- Apple's dividend was raised by less than 8%, below many expectations.
- The decision to significantly increase the buyback was a key factor.
- This sets Apple up for smaller raises in the near future.
- US cash an issue; repatriation still a dream at this point.
- Apple's yield will trail peers for many years to come.
A couple of weeks ago, Apple (NASDAQ:AAPL) blew away analyst estimates with its fiscal second quarter report. Revenues and earnings surprised to the upside as iPhone sales came in extremely strong. Apple issued its usual less-than-expected guidance, but also announced an update to its capital return plan. Part of that plan was a dividend raise, but one that was much smaller than expected. Today, I'll examine the dividend disappointment, and what it means for investors going forward.
Apple's dividend raise - a raise at all?
Apple raised its quarterly dividend from $3.05 a quarter to $3.29 per quarter, a raise of less than 8%. The new number might seem strange, but it may have to do with the upcoming stock split. I was looking for a raise of about 15% to $3.50 a quarter, and there were analysts looking for potentially 20% or more. Earlier this year, Cisco Systems (NASDAQ:CSCO) raised its dividend by nearly 12%, so Apple investors might be frustrated that they didn't get that much. Late last year, Microsoft (NASDAQ:MSFT) raised its dividend by almost 22%, with another raise expected later this year.
Perhaps the one question worth asking if this is a true raise. At the end of Q2 last year, Apple had just over 940 million shares outstanding. At the end of this year's Q2 period, the outstanding share count was under 862 million. That's a decline of about 8.33%, which is actually larger than the dividend's raise of 7.87%. So even though Apple raised the dividend amount, the company may actually pay out less in total dividends. In the 10-Q filing for the recently reported quarter, Apple stated the following:
The Company expects to pay approximately $2.8 billion in quarterly dividends to common shareholders during the third quarter of 2014.
In last year's fiscal third quarter, Apple paid $2.789 billion in dividends, as per the 10-Q filing. So depending on Apple's share count, Apple could actually pay less in total dividends during this year's Q3 period. We won't know until mid-to-late July if this actually happens, but this does fuel some of the disappointment. At best, you're looking at a very small increase in total dividends paid. I understand what Apple is doing with the buyback, and I've agreed that the buyback is needed, but it would look a little foolish if Apple pays out less in total dividends. Maybe the company should have announced a 9% or even 10% dividend raise to avoid the possibility of a total dividend payment decline.
Yes, the buyback is critical here:
Obviously, the main reason for the dividend raise disappointment is that Apple felt cash would be better spent for the buyback. Apple announced a $30 billion increase in the buyback, putting the buyback's new total at $90 billion. In total, Apple's capital return plan is expected to return over $130 billion to shareholders by the end of calendar 2015.
The timing of the buyback was key, and something I discussed in my earnings preview article. Apple could have announced a trillion-dollar buyback, but if it were to be executed over say 200 years, it really wouldn't be that special. The fact that Apple expects the $90 billion plan to be finished by the end of 2015 means Apple is serious about reducing its share count in the next 12 to 18 months.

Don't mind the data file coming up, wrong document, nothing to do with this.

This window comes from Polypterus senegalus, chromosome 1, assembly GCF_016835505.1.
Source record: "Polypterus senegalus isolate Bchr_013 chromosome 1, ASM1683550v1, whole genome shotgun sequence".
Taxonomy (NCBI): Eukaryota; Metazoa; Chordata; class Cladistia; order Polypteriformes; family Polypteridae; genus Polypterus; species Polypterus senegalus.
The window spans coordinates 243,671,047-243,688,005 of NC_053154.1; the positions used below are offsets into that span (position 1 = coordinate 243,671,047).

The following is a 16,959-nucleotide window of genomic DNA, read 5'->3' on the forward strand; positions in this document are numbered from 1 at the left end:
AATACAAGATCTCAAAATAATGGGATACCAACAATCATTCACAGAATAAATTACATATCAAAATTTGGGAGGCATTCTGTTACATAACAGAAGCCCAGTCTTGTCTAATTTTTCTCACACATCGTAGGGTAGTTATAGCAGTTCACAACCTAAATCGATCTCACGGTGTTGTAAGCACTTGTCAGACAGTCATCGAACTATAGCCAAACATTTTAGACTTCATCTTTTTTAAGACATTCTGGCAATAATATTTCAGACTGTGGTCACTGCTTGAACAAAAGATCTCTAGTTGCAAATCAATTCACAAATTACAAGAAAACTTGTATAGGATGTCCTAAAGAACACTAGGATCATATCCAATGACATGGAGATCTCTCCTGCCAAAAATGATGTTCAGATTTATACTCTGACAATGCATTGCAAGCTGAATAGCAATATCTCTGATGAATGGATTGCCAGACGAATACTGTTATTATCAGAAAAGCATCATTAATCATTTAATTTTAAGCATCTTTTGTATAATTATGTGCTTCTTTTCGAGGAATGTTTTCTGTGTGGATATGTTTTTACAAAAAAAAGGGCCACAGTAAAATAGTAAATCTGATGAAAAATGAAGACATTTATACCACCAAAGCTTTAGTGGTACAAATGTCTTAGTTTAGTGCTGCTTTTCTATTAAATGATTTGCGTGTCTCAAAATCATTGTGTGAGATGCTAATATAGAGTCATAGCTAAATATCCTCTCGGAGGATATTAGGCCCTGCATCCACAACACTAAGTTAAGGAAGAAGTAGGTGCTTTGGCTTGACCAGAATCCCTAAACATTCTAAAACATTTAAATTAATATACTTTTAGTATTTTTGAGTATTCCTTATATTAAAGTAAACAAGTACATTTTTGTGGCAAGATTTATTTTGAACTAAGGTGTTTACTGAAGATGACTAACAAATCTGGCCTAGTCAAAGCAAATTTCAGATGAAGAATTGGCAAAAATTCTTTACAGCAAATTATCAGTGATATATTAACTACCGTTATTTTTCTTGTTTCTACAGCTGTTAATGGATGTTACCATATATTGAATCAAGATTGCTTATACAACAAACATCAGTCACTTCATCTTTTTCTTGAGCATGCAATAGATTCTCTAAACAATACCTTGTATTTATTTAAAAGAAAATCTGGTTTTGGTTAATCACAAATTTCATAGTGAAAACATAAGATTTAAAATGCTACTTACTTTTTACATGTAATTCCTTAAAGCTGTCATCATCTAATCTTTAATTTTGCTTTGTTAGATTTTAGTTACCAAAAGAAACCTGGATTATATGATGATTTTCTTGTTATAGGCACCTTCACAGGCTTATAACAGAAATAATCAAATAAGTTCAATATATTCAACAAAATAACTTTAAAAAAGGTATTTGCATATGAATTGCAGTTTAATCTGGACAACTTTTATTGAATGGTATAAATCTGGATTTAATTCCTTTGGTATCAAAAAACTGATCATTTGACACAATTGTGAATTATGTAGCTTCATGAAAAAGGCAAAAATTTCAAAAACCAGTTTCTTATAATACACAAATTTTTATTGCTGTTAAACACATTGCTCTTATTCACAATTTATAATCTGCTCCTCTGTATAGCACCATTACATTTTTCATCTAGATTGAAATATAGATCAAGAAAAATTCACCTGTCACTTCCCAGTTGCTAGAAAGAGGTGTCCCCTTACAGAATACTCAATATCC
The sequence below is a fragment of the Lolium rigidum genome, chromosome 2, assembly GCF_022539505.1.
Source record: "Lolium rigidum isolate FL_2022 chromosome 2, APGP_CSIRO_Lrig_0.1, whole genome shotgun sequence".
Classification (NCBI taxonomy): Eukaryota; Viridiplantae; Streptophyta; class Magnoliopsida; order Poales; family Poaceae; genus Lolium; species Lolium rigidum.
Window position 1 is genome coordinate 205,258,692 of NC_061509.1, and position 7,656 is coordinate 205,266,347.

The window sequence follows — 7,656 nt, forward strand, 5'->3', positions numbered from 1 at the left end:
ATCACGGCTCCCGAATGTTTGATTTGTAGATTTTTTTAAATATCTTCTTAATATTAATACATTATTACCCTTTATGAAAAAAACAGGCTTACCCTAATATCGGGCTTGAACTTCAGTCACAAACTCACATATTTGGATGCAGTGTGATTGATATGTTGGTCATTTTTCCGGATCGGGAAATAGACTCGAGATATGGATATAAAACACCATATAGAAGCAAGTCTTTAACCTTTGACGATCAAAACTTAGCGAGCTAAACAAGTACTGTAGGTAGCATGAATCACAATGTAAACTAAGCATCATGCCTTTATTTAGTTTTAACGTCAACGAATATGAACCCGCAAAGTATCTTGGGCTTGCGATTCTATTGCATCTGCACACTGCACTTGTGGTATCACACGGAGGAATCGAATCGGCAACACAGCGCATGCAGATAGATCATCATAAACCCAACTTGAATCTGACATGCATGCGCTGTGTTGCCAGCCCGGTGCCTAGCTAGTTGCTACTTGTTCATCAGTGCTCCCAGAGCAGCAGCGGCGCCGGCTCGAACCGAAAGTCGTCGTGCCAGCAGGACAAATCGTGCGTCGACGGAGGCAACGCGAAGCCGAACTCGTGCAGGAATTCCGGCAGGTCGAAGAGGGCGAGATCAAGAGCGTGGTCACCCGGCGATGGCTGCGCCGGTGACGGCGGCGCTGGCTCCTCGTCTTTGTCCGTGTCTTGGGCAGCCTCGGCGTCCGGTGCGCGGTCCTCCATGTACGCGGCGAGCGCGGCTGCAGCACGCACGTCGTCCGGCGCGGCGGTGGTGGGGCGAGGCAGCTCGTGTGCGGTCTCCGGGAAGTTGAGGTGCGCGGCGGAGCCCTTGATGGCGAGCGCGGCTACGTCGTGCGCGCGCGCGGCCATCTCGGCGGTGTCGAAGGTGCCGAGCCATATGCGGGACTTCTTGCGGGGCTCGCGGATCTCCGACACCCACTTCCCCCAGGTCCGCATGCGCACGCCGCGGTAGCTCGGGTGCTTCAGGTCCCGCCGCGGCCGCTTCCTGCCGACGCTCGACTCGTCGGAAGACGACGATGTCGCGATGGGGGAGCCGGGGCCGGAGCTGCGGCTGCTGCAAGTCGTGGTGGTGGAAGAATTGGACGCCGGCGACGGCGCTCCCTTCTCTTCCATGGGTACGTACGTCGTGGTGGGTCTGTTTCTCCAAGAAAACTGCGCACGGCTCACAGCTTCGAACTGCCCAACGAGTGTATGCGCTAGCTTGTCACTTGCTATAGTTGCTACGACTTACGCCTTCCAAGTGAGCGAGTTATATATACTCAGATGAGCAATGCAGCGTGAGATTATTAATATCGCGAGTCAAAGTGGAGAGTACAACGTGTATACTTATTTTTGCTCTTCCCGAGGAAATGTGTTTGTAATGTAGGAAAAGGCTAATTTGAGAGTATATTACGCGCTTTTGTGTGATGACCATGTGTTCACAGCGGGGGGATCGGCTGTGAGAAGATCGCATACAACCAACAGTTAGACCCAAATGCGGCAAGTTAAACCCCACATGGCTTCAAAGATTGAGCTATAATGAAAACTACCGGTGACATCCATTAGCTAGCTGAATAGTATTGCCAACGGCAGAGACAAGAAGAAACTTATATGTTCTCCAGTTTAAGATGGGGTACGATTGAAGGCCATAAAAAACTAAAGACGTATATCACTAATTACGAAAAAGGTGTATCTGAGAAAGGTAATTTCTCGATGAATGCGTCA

For this reason, Apple investors should probably not expect a large raise next year, either. Perhaps expectations should be in-line with whatever the share count reduction is over the next year. Apple clearly wants to use cash for the buyback, to help earnings per share and bolster the stock price. Dividends don't help with either of those items. Apple also announced a 7 for 1 stock split at the quarterly report, so really, the new dividend should be $0.47 per quarter, or $1.88 per year.
Debt raised as domestic funds low:
As many investors know, Apple has a tremendous balance sheet that is flush with cash. Unfortunately, most of that cash is located outside the US, and those funds cannot be used for dividends and buybacks. You can see the changes in Apple's cash pile, including the domestic and foreign portions, in the chart below.
At the end of Apple's most recent quarter, the domestic cash pile was about $18.4 billion, the lowest it has been since fiscal Q4 of 2009. The domestic portion of Apple's total was just over 12.2%. One year ago, the domestic percentage stood at 29.3%, and four years ago it was 42.7%. It is extremely possible that the domestic percentage goes under 10% at some point in the next year or so. This is not an Apple-specific issue, however. Many other large cap tech names, including Intel (NASDAQ:INTC) and Google (GOOG, GOOGL) have a large portion of cash outside the US. In the following table, I've compared these five names in terms of their cash piles, both foreign and domestic, as well as debt totals (pre-Apple debt deal).
*Apple's total includes cash and cash equivalents, short-term investments, and long-term investments. All other names detail their cash piles as cash and cash equivalents plus short-term investments.
**Rounded to nearest $0.1 billion.
***Intel states that $11 billion is held in total by foreign subsidiaries. However, about $1.9 billion is available for use in the US without incurring additional taxes beyond those already accrued in the company's financial statements.